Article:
The following is a guest post by Helena Zinkham, Chief, Prints & Photographs Division.
What tends to be 3.5 inches tall and 10 inches long? Postcards created in a panoramic view format.
More than 400 oversize postcards are “new for you” in the Prints & Photographs Online Catalog. The Library received most of the postcards as copyright deposits in 1905-1909. Thirty-nine different states are represented. Of special interest are the series of cards showing single towns, including Aberdeen, SD; Millville, NJ; and Beloit, Wisconsin. You’ll also find such dramatic subjects as the devastating results of a fire in Chelsea, MA, and an airplane flying over cars driving along a beach. (Do you think the plane was really in that position, or added later through darkroom magic?)
When we first inventoried the Library’s main postcard file back in 2008, these cards stood out as deserving extra attention; more than half are original photographic prints, called “real photo” postcards. It took a few years to gather the resources necessary for scanning and cataloging. Then, the Library’s Duplication Services carefully captured the digital images, and a talented team in the Prints & Photographs Division created the catalog records, finishing up last week.
Several team members chose fascinating cards to introduce you to this new collection. Shaunette Payne found delight in a card that reminds her of the classic movie The Wizard of Oz!
Bonnie Dziedzic chose a baseball game at Sauk Centre, Minnesota, on July Fourth. She wrote: “The photo shows a fairgrounds race track on the prairie with a covered grandstand and school. The teams have taken to the field in the center of the track with the spectators overflowing the bleachers. Buggies of spectators line the outside fence of the track and the infield. I imagine them enjoying their picnics as they watch the holiday activities and wait for fireworks. Sauk Centre is the birthplace of Sinclair Lewis, and the town inspired Gopher Prairie in his 1920 novel Main Street. Maybe Lewis was at this game!”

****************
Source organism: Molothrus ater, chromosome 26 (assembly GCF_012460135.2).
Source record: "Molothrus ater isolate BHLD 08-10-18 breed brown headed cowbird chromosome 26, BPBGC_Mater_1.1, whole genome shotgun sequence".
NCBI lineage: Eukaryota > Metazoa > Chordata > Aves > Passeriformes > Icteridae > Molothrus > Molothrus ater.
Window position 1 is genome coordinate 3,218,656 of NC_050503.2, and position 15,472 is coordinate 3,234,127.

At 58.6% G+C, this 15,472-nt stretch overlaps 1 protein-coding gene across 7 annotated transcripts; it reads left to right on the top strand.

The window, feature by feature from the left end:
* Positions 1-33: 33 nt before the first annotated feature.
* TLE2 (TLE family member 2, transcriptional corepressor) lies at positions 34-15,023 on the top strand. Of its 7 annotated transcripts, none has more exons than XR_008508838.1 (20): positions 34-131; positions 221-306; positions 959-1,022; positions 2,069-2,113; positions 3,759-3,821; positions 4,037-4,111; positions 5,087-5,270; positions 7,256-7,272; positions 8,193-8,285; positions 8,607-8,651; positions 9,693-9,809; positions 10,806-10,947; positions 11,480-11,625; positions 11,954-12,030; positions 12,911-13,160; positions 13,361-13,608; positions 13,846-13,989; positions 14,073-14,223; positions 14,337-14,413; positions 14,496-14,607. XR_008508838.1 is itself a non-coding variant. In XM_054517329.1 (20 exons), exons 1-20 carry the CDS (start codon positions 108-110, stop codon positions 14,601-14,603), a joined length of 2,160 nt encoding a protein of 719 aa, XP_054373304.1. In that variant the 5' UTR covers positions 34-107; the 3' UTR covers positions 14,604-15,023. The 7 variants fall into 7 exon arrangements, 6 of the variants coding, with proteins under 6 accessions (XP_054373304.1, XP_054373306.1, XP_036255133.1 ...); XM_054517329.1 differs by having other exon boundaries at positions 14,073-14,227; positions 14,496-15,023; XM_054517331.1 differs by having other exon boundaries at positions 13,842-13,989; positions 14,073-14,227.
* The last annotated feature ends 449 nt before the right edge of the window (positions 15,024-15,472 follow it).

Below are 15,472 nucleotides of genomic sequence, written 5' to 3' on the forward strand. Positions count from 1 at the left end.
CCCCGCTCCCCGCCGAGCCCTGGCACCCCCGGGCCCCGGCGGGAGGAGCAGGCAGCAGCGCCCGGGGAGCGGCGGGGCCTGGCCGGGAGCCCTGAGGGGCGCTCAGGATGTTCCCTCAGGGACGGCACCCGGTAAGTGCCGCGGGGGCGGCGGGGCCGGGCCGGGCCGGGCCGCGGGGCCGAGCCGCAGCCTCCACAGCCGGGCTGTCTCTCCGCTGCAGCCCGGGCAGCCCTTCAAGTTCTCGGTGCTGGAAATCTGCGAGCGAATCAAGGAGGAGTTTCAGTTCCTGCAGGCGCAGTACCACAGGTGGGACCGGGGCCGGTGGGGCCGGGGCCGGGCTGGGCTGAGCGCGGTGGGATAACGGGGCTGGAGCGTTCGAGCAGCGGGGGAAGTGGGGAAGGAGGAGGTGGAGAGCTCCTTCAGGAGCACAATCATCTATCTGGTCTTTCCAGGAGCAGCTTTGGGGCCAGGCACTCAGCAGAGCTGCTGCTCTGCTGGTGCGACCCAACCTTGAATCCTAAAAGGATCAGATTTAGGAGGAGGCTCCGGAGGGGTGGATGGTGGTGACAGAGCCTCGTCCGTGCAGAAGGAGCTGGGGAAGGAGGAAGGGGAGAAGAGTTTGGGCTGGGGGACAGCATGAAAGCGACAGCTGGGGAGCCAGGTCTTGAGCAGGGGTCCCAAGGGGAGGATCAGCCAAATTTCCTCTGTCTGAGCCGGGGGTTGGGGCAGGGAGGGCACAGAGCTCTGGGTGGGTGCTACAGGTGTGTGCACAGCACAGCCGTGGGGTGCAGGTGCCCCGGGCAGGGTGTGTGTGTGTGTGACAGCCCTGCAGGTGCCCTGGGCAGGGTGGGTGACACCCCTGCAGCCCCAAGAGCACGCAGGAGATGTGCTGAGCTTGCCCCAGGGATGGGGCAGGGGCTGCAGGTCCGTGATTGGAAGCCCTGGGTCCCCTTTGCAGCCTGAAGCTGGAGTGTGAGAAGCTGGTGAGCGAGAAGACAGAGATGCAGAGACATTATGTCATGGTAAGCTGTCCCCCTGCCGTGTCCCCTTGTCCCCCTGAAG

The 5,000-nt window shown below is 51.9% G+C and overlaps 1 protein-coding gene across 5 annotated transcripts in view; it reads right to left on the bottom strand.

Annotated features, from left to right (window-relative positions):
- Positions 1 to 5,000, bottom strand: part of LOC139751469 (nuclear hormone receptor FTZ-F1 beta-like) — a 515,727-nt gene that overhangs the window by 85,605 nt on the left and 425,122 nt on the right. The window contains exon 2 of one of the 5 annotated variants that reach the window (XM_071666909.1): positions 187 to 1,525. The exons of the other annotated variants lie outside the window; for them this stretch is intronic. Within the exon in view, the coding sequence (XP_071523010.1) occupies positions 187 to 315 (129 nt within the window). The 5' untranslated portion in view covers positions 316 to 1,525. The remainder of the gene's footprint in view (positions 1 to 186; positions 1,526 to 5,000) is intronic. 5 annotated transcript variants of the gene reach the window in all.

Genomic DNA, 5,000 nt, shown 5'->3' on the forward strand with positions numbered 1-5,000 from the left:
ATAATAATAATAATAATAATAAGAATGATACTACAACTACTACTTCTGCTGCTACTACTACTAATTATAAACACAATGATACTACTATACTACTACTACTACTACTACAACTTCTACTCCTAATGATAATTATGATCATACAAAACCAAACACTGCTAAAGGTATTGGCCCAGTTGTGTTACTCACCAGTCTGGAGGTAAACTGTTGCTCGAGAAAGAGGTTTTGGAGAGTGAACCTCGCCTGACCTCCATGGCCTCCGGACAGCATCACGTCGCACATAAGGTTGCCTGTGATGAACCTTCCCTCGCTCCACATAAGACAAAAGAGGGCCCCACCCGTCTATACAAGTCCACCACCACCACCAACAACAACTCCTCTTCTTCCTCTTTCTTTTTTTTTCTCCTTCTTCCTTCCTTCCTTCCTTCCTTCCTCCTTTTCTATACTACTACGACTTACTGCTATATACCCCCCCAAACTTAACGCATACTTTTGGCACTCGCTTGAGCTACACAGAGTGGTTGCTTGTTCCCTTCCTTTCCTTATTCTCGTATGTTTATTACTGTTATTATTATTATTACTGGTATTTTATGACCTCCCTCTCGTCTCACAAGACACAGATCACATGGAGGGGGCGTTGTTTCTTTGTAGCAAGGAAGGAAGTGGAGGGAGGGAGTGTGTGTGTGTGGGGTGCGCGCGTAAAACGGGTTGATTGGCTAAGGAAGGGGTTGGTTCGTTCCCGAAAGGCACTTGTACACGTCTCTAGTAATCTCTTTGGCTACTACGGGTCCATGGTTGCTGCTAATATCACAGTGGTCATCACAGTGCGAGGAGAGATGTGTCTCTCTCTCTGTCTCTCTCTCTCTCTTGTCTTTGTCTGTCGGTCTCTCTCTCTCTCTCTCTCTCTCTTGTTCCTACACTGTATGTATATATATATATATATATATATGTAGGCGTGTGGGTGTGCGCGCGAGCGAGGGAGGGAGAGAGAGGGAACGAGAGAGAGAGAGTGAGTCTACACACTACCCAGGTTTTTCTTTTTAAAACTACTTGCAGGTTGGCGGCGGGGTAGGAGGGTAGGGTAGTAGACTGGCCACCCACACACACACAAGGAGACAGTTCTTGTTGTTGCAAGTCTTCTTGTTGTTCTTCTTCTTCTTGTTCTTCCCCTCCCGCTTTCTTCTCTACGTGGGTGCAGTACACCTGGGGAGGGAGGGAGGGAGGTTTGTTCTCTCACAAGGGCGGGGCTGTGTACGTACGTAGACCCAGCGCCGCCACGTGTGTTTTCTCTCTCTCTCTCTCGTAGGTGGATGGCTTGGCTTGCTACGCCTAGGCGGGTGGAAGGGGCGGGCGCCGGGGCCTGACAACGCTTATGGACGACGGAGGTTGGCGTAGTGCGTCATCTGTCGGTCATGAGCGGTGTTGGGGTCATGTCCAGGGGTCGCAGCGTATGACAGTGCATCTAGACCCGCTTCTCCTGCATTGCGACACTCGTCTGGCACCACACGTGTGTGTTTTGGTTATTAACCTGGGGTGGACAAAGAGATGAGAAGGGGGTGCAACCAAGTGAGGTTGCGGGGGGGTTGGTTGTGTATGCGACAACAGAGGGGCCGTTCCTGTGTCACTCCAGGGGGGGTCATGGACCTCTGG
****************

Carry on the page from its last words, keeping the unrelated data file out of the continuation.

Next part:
Mary Christ enjoyed cataloging a set of postcards from New York State, and came across one miniature panorama that wasn’t used as a postcard. In her own words: “A print showing New York City in 1850 is a treat for any history nerd or native New Yorker. (I happen to be both.) On the card, New York is still written with a hyphen as New-York; Staten Island has a quarantine station; and Ellis Island has yet to serve its most famous purpose. The familiar names of Brooklyn, Hoboken, and Long Island Sound brought a smile to my face, though, I must confess it took me a moment to identify “Bedlow’s Island.” A quick Google search informed me that the island was the 17th century home of one “Issack Bedloo” and the 19th century location of a military fort. It was then that I realized–Bedloe’s Island is now Liberty Island, the home of the Statue of Liberty.”
Please let us know which of the many “new” postcards intrigue you!
- Look at all the panoramic and oversize postcards in LOT 14058.
- View the Panoramic Photograph Collection: more than four thousand larger format panoramic images measuring between twenty-eight inches and six feet in length.
- Read about how photographers made the panoramic postcards using a special camera and the history of photographic postcards in the book: Bogdan, Robert, and Todd Weseloh. Real Photo Postcard Guide: The People’s Photography. N.Y. : Syracuse University Press, 2006, p. 51-52, [view catalog record for this book].
- See how the larger format panoramic photographs are made.